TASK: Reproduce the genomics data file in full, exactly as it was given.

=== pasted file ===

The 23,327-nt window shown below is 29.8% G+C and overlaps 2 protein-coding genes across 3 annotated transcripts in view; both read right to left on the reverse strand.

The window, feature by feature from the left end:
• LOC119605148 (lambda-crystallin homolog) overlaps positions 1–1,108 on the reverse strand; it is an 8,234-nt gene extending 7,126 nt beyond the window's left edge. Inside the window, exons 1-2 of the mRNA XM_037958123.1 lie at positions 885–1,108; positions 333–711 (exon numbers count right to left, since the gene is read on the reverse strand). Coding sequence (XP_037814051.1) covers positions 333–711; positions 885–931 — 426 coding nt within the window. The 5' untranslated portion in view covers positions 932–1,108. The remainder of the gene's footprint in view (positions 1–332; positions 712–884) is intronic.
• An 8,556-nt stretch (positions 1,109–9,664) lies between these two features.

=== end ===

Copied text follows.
The 23,327-nt window shown below is 29.8% G+C and overlaps 2 protein-coding genes across 3 annotated transcripts in view; both read right to left on the reverse strand.

The window, feature by feature from the left end:
• LOC119605148 (lambda-crystallin homolog) overlaps positions 1–1,108 on the reverse strand; it is an 8,234-nt gene extending 7,126 nt beyond the window's left edge. Inside the window, exons 1-2 of the mRNA XM_037958123.1 lie at positions 885–1,108; positions 333–711 (exon numbers count right to left, since the gene is read on the reverse strand). Coding sequence (XP_037814051.1) covers positions 333–711; positions 885–931 — 426 coding nt within the window. The 5' untranslated portion in view covers positions 932–1,108. The remainder of the gene's footprint in view (positions 1–332; positions 712–884) is intronic.
• An 8,556-nt stretch (positions 1,109–9,664) lies between these two features.